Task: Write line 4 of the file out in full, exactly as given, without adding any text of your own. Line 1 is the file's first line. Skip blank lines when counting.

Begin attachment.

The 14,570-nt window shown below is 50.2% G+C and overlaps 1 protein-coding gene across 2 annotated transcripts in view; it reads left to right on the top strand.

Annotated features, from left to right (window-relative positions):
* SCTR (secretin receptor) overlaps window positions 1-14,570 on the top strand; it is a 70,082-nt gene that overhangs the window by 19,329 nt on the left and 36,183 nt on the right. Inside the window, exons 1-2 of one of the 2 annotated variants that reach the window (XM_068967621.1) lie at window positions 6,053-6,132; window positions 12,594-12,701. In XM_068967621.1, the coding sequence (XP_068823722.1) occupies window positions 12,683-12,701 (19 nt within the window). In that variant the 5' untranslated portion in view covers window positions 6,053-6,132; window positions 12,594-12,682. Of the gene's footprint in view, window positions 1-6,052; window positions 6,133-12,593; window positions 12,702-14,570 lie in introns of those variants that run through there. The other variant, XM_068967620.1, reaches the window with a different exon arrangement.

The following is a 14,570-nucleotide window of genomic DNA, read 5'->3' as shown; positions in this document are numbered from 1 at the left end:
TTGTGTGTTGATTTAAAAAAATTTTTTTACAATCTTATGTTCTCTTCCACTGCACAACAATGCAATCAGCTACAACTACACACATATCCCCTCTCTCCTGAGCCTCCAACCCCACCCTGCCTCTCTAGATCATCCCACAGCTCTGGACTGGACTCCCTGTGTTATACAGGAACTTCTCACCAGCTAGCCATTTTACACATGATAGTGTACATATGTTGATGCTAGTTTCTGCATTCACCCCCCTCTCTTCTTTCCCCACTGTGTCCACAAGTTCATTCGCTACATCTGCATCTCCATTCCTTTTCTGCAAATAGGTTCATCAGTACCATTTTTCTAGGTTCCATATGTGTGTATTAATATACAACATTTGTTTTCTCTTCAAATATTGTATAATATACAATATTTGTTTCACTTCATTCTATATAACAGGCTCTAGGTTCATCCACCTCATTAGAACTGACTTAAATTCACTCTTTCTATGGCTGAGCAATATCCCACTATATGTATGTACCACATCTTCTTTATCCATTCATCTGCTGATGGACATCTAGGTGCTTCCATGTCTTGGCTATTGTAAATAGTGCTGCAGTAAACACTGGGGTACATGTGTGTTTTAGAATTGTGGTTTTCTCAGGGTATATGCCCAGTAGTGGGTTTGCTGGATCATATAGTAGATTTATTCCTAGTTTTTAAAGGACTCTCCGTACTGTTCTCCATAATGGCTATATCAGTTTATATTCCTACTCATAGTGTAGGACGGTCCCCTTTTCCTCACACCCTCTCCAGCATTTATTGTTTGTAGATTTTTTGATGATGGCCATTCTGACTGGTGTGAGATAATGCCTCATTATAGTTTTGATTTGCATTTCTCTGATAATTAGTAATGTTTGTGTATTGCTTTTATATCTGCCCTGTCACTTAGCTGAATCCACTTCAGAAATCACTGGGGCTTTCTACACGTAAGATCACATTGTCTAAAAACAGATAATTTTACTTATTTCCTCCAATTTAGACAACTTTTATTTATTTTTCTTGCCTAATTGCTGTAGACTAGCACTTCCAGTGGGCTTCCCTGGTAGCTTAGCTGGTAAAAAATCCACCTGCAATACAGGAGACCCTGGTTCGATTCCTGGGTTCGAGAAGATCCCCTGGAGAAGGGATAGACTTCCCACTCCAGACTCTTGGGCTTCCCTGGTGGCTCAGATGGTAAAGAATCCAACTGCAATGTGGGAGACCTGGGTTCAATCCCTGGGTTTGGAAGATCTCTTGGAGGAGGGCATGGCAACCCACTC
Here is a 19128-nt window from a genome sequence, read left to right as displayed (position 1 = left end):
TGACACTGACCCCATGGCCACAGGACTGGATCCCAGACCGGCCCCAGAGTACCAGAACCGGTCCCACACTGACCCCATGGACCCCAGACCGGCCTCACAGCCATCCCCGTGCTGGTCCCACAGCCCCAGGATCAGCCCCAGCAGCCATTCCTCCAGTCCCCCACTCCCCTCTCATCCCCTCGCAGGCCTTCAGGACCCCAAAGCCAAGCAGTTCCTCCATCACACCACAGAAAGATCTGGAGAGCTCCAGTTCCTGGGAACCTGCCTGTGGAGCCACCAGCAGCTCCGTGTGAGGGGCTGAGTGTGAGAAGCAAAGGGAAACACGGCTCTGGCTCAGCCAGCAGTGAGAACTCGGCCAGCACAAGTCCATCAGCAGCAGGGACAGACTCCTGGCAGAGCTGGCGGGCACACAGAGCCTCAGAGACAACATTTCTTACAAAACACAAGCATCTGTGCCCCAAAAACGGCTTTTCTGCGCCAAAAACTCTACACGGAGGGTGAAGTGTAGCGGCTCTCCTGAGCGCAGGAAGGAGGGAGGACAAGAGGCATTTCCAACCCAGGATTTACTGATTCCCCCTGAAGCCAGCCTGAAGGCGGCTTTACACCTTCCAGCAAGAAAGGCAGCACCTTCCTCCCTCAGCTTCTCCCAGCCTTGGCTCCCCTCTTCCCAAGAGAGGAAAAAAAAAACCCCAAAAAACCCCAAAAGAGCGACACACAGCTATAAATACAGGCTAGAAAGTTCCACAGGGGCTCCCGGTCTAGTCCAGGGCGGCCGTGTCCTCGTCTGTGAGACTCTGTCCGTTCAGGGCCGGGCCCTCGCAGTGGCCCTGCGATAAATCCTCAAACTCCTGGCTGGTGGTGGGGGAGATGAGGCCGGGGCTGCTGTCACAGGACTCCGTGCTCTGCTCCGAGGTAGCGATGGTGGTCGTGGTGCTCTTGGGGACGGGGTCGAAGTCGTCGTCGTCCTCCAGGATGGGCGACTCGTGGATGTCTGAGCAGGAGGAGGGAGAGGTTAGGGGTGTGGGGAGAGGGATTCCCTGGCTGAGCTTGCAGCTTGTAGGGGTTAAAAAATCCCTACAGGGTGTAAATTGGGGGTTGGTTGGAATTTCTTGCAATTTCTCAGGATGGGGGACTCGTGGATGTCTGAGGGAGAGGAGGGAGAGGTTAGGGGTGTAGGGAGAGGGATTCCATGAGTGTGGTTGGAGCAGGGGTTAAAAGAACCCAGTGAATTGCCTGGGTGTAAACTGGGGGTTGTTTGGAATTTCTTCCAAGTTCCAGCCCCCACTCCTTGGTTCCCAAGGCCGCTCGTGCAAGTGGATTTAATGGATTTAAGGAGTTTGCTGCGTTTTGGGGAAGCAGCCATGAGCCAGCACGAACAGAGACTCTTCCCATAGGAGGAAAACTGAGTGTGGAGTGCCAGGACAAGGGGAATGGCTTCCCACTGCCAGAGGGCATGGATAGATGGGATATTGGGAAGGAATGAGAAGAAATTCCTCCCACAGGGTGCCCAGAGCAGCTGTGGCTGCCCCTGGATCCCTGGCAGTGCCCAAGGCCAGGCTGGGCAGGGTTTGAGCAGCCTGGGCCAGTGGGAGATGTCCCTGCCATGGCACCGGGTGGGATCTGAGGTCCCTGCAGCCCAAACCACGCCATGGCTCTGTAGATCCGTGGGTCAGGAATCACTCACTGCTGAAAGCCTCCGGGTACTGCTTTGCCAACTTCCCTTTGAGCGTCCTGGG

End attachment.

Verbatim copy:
The following is a 14,570-nucleotide window of genomic DNA, read 5'->3' as shown; positions in this document are numbered from 1 at the left end: